Fifty years ago, predicting to a weed scientist that some cropland weeds would develop resistance to herbicides much in the way insects have developed immunities to certain insecticides probably would have invited a blank stare.

That's not the case today.

Within the last few years, weed control experts, much like their counterparts in insect control, are increasingly running up against weeds that can withstand repeated applications of glyphosate, one of the most potent weed killers on the market.

The biggest bugbear is horseweed, an unusually prolific, persistent weed widely found in the eastern United States. One biotype of horseweed appears to have developed tolerance to glyphosate, the herbicide of choice for the vast majority of Southern cotton producers and a mainstay of the agricultural industry in general.

Some weed experts, including Andy Kendig, a Missouri Cooperative Extension System scientist, believe this resistance constitutes a serious wakeup call to farmers concerning the growing threat of herbicide resistance.

Other weed scientists are less pessimistic, including Mike Patterson, an Alabama Cooperative Extension System weed scientist and Auburn University professor of agronomy.

“As weed scientists, we like to say, ‘Spray the weeds when they're the smallest because that's when they're the easiest to kill.’”

It's a simple, but valuable, maxim that was put to the test while Patterson and a fellow agronomist were working in north Alabama to address a persistent horseweed problem.

Working with Charles Burmester, a regional agronomist based at the Tennessee Valley Research and Extension Center in Belle Mina, Patterson set up a field trial in a farmer's field in March 2004.

What Patterson and Burmester discovered confirmed the truth behind the old saying. Glyphosate works on horseweed most effectively when enough of the chemical is brought to bear at the appropriate time.

“Basically what the field trial told us was that the farmer probably had not been timely with the burndown sprays,” Patterson recalls. “He let the horseweed get a little large before he sprayed with glyphosate.”

It's a problem complicated by unusually mild winters followed by rainy weather in the spring — factors associated with larger-than-normal horseweed before planting.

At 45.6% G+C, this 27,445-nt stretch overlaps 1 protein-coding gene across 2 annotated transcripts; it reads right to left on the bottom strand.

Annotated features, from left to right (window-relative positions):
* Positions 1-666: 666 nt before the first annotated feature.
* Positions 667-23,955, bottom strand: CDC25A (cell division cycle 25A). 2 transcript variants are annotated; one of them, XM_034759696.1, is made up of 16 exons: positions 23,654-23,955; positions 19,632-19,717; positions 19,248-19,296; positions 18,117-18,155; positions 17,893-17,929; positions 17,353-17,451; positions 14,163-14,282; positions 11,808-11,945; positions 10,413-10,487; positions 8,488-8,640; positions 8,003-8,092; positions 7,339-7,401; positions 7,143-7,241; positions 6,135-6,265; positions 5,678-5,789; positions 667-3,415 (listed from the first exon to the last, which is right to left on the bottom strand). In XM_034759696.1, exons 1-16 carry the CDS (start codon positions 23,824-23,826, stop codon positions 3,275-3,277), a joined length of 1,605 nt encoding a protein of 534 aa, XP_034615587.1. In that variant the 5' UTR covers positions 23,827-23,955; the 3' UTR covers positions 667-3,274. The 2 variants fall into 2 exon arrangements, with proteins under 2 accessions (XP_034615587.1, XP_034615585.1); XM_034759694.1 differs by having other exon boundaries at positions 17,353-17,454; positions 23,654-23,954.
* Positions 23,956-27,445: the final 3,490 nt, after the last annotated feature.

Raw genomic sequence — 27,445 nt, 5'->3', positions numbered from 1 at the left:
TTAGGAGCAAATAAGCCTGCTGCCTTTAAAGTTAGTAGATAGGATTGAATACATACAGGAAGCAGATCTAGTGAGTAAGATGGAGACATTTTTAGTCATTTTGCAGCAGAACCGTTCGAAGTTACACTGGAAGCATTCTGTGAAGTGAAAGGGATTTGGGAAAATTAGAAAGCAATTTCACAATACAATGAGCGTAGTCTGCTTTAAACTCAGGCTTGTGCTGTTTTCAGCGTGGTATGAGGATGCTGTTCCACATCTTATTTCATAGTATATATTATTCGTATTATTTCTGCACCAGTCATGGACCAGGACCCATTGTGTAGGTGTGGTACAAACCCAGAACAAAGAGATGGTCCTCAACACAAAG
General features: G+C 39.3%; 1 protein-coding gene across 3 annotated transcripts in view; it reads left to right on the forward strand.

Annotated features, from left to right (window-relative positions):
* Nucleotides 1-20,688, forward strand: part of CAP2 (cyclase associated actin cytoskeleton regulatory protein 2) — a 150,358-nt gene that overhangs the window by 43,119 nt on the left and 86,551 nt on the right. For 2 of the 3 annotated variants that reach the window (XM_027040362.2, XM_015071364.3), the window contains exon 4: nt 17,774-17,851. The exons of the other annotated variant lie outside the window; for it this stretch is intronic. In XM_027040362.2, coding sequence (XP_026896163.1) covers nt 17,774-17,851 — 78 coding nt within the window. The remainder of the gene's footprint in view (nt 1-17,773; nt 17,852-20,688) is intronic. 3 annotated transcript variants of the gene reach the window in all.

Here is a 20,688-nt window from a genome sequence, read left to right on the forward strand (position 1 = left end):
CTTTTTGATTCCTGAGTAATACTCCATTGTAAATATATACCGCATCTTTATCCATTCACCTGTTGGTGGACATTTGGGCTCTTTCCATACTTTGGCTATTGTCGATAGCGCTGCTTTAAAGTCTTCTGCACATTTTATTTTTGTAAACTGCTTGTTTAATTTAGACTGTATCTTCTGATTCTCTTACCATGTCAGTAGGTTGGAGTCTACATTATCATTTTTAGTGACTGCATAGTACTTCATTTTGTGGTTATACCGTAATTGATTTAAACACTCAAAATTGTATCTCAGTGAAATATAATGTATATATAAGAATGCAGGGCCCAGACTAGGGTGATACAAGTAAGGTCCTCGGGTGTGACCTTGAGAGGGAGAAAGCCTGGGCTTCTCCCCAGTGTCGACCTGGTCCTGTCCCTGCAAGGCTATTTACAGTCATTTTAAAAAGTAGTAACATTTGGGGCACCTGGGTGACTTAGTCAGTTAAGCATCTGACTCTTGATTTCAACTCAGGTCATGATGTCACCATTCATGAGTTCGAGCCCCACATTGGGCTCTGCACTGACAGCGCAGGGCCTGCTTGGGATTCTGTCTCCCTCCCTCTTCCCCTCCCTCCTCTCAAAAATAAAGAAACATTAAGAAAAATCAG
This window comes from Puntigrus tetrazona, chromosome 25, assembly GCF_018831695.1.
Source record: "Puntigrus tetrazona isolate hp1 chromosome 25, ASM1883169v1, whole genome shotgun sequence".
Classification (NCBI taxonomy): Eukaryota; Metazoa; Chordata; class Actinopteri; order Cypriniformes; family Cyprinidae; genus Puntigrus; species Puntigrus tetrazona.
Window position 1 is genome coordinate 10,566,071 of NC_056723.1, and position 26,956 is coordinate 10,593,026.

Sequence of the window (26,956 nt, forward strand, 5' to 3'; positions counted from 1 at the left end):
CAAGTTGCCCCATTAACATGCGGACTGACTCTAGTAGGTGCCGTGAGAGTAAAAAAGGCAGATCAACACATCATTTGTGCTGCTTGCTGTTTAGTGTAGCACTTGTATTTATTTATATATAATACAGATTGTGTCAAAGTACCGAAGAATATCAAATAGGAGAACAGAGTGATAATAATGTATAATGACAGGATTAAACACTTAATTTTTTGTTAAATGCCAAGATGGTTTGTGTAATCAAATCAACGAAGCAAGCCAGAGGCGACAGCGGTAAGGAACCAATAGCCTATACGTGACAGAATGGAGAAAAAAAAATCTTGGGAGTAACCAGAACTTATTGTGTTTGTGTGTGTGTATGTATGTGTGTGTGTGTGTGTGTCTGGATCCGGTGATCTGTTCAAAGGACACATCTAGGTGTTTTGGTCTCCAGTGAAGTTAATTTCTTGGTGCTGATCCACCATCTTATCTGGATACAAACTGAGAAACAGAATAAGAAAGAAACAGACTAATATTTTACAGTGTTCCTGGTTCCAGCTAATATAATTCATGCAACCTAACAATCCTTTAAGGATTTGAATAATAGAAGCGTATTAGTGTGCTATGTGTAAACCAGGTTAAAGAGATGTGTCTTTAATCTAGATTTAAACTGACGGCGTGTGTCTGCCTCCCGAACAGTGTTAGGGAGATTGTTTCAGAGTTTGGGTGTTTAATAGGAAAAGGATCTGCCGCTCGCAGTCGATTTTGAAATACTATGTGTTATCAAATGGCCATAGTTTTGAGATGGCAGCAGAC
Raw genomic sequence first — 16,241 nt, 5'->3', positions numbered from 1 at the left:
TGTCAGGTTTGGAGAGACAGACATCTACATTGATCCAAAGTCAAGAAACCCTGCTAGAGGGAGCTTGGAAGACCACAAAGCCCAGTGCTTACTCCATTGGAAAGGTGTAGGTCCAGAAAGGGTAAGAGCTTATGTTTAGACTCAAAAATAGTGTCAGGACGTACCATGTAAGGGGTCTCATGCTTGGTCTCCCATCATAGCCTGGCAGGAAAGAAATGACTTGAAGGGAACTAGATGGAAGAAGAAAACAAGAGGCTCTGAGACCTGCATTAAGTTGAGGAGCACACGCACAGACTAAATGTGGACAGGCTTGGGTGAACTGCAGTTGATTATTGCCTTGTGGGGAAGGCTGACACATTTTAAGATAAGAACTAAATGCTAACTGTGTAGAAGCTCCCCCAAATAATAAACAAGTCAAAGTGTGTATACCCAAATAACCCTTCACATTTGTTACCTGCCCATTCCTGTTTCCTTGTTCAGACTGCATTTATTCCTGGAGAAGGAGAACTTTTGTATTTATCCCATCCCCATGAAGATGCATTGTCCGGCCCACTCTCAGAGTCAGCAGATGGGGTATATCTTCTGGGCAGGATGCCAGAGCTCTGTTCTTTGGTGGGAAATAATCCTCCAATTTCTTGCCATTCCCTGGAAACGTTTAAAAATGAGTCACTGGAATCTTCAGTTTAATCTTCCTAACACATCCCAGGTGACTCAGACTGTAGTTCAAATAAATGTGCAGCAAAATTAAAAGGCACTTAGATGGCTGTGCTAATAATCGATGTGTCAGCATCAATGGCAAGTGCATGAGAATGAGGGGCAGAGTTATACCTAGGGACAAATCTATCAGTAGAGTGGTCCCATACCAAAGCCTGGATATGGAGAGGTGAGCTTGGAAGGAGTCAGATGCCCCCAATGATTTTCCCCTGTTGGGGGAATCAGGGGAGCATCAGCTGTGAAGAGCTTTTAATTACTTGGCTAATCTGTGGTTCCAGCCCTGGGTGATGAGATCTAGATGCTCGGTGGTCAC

“A lot of what we're seeing, at least right now in Alabama, may be untimely spraying — spraying that is too late on weeds that are too big for the rate of glyphosate we're using,” Patterson says.

Research in Tennessee has shown it's still possible to kill the weeds with glyphosate after they've reached 8 inches, though producers will have to go up to the 4 or 5-quart range, far beyond the quart rate now considered routine.

In the future, Patterson says farmers may find it more economically feasible to begin adding other herbicides to their arsenal to control specific resistant weeds.

“You don't necessarily stop using glyphosate because it controls so many other weeds that aren't resistant, but you add another herbicide in the mix to control the specific resistant weed,” he says.

Some producers already are opting for 2,4-D, under several trade names, or small amounts of dicamba, sold under the name Clarity when used in cotton fields as a burn down product. Other options include Gramoxone, a burning foliar herbicide, plus Caparol, a residual herbicide to kill emerged horseweed to suppress further germination.

One of the problems associated with horseweed, including both resistant and non-resistant types, is that it continues to germinate even after the first flush of weeds is killed with glyphosate.

“The weed seeds are still on the ground, so you could be dealing with another flush if you don't have any residual herbicides down to suppress germination,” Patterson says.

That's why some growers have opted to use Caparol with Gramoxone.

“Caparol has residual activity and helps control the weeds that haven't germinated,” Patterson says.

One other option is Valor, which Patterson describes as a relatively new material that can be added with Gramoxone and glyphosate and that also has been shown to provide residual control.